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Manly and Sharks to relocate, two new teams in Qld plus Fiji and PNG: Tough expansion calls NRL should make

Jason Costigan new author
Roar Rookie
4th October, 2021
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Jason Costigan new author
Roar Rookie
4th October, 2021
9129 Reads

Expansion has long been a dirty word in rugby league… just look at the lack of it since the NRL kicked off.

Come to think of it, since 1998, the NRL has presided over completely the opposite by pulling out of key markets, most notably Sydney’s south-west, the Gold Coast and Adelaide.

That’s right. The Western Suburbs Magpies, once permanently headquartered at Campbelltown, the Chargers and the Rams all vanished from the top tier. In the case of the Chargers and Rams, gone altogether – just like the South Queensland Crushers and Perth’s Western Reds, although we can’t blame the suits at Moore Park for that, given these two clubs had the undertaker called in before that first unified season after the game’s bitter split.

The NRL would probably like you to believe they’ve at least expanded into Victoria but the Melbourne Storm was actually a creation of Super League. For the record, the Storm were born in 1997 when I was calling rugby league in the UK while back home, we had those two rival competitions, financed by media moguls Rupert Murdoch and Kerry Packer. Yep, heady days indeed and still a sore point for many fans who became alienated along the way.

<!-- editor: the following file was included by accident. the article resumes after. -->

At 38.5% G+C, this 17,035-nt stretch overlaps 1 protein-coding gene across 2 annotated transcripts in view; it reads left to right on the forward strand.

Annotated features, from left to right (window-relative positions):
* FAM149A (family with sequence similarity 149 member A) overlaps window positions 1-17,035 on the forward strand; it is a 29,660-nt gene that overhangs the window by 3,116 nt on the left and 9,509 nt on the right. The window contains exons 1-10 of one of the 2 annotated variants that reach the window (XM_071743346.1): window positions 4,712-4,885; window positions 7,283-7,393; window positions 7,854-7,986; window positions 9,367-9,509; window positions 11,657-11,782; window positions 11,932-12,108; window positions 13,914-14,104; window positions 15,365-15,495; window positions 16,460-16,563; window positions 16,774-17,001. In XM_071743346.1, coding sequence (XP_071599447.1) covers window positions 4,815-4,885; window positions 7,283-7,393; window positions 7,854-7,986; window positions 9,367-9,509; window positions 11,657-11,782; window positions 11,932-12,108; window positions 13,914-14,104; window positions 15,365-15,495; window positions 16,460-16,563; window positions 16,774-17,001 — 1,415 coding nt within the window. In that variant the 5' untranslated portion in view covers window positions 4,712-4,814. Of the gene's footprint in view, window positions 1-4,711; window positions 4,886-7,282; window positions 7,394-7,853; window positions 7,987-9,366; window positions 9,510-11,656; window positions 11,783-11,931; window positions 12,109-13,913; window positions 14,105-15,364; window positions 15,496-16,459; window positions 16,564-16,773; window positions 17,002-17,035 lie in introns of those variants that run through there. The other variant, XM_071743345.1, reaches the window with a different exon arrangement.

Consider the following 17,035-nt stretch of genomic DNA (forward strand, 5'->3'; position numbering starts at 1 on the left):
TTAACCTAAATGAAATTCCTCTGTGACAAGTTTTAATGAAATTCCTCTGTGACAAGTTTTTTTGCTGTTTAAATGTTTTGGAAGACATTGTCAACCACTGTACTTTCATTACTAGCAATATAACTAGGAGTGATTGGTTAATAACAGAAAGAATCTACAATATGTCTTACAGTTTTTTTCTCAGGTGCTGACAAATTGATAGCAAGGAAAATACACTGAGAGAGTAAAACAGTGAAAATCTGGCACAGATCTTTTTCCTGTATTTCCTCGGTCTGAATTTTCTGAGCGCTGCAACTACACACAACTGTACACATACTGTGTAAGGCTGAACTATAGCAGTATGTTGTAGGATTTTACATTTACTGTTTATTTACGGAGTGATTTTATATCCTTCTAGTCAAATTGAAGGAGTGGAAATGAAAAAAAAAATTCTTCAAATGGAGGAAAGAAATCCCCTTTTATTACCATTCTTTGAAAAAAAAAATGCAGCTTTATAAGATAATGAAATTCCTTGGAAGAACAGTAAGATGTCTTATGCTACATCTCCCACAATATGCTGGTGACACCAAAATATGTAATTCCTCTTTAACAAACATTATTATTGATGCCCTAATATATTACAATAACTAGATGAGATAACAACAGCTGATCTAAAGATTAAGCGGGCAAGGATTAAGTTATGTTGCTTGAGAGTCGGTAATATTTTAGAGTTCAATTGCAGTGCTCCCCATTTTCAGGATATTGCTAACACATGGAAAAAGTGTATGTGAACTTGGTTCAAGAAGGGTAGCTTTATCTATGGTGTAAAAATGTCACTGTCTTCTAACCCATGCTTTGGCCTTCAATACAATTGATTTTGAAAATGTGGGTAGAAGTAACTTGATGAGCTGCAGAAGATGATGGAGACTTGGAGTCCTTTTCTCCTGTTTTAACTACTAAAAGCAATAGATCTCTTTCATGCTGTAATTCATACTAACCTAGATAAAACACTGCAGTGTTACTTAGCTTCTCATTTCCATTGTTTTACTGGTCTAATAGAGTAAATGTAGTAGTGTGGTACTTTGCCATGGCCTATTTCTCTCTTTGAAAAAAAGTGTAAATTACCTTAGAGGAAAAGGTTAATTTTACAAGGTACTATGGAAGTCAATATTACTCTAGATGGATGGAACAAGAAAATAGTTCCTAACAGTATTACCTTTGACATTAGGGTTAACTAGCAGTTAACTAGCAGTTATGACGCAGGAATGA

Personally, I especially lament the loss of the Reds. Not because they were embarrassed by the Sheffield Eagles in Super League’s World Club Challenge on a Sunday afternoon in England’s famed steel city but because of what Western Australia brought to our game in a commercial sense, delivering a perfect TV timeslot every fortnight for product-hungry broadcasters whose role is central to the game’s expansion and sustainability.

We saw that only a few months ago when New Zealand’s Sky TV, my former employer, upped their NRL investment by a staggering 65per cent and that’s with just one NRL team in the country! More on that later.


Right now, we have a 16-team competition confined to Australia’s eastern seaboard, with Auckland bolted on and in their case, not even playing on Kiwi soil for the past two years because of COVID-19. In fact, one wonders when the Warriors will return to the City of Sails, which is surely crying out for rugby league (above the local league) like the rest of the country – made worse by the international game, for the most part, going into hibernation.